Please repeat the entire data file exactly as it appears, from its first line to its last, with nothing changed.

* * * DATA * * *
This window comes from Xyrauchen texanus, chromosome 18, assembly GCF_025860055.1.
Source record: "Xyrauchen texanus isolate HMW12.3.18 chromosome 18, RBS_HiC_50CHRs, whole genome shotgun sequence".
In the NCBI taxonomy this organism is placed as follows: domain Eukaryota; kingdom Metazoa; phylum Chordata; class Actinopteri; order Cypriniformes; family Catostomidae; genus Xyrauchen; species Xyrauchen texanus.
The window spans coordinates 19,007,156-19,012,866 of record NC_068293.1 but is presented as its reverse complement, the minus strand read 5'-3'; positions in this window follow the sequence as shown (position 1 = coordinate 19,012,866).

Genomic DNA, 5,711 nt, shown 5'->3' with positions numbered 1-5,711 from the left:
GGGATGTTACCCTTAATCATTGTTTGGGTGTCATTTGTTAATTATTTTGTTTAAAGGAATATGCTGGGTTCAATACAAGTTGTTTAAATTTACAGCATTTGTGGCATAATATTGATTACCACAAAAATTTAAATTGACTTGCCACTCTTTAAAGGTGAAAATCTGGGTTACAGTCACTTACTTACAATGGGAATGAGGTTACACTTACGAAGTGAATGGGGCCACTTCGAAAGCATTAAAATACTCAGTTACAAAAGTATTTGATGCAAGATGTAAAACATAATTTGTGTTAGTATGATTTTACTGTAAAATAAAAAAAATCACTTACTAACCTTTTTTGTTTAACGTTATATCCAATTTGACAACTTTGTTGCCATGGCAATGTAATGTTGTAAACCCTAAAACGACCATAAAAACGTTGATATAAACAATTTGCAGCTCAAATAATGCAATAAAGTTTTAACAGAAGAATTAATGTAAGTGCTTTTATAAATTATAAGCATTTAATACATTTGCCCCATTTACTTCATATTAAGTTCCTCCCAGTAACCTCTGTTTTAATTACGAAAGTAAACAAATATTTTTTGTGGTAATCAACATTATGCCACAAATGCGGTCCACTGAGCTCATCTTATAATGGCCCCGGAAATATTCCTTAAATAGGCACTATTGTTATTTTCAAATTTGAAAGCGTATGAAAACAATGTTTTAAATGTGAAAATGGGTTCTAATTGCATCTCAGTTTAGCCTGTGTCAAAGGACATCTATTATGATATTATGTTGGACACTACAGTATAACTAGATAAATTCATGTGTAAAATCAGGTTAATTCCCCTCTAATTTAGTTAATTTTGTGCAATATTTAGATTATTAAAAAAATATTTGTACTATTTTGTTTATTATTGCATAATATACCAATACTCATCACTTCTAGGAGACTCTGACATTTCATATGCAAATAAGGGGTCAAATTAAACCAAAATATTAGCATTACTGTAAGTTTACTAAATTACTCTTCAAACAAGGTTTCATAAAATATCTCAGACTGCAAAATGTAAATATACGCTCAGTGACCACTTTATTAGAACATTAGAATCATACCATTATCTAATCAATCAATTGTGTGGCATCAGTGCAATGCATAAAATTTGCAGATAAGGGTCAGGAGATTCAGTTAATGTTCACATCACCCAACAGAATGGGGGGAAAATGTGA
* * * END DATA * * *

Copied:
This window comes from Xyrauchen texanus, chromosome 18, assembly GCF_025860055.1.
Source record: "Xyrauchen texanus isolate HMW12.3.18 chromosome 18, RBS_HiC_50CHRs, whole genome shotgun sequence".
In the NCBI taxonomy this organism is placed as follows: domain Eukaryota; kingdom Metazoa; phylum Chordata; class Actinopteri; order Cypriniformes; family Catostomidae; genus Xyrauchen; species Xyrauchen texanus.
The window spans coordinates 19,007,156-19,012,866 of record NC_068293.1 but is presented as its reverse complement, the minus strand read 5'-3'; positions in this window follow the sequence as shown (position 1 = coordinate 19,012,866).

Genomic DNA, 5,711 nt, shown 5'->3' with positions numbered 1-5,711 from the left:
GGGATGTTACCCTTAATCATTGTTTGGGTGTCATTTGTTAATTATTTTGTTTAAAGGAATATGCTGGGTTCAATACAAGTTGTTTAAATTTACAGCATTTGTGGCATAATATTGATTACCACAAAAATTTAAATTGACTTGCCACTCTTTAAAGGTGAAAATCTGGGTTACAGTCACTTACTTACAATGGGAATGAGGTTACACTTACGAAGTGAATGGGGCCACTTCGAAAGCATTAAAATACTCAGTTACAAAAGTATTTGATGCAAGATGTAAAACATAATTTGTGTTAGTATGATTTTACTGTAAAATAAAAAAAATCACTTACTAACCTTTTTTGTTTAACGTTATATCCAATTTGACAACTTTGTTGCCATGGCAATGTAATGTTGTAAACCCTAAAACGACCATAAAAACGTTGATATAAACAATTTGCAGCTCAAATAATGCAATAAAGTTTTAACAGAAGAATTAATGTAAGTGCTTTTATAAATTATAAGCATTTAATACATTTGCCCCATTTACTTCATATTAAGTTCCTCCCAGTAACCTCTGTTTTAATTACGAAAGTAAACAAATATTTTTTGTGGTAATCAACATTATGCCACAAATGCGGTCCACTGAGCTCATCTTATAATGGCCCCGGAAATATTCCTTAAATAGGCACTATTGTTATTTTCAAATTTGAAAGCGTATGAAAACAATGTTTTAAATGTGAAAATGGGTTCTAATTGCATCTCAGTTTAGCCTGTGTCAAAGGACATCTATTATGATATTATGTTGGACACTACAGTATAACTAGATAAATTCATGTGTAAAATCAGGTTAATTCCCCTCTAATTTAGTTAATTTTGTGCAATATTTAGATTATTAAAAAAATATTTGTACTATTTTGTTTATTATTGCATAATATACCAATACTCATCACTTCTAGGAGACTCTGACATTTCATATGCAAATAAGGGGTCAAATTAAACCAAAATATTAGCATTACTGTAAGTTTACTAAATTACTCTTCAAACAAGGTTTCATAAAATATCTCAGACTGCAAAATGTAAATATACGCTCAGTGACCACTTTATTAGAACATTAGAATCATACCATTATCTAATCAATCAATTGTGTGGCATCAGTGCAATGCATAAAATTTGCAGATAAGGGTCAGGAGATTCAGTTAATGTTCACATCACCCAACAGAATGGGGGGAAAATGTGA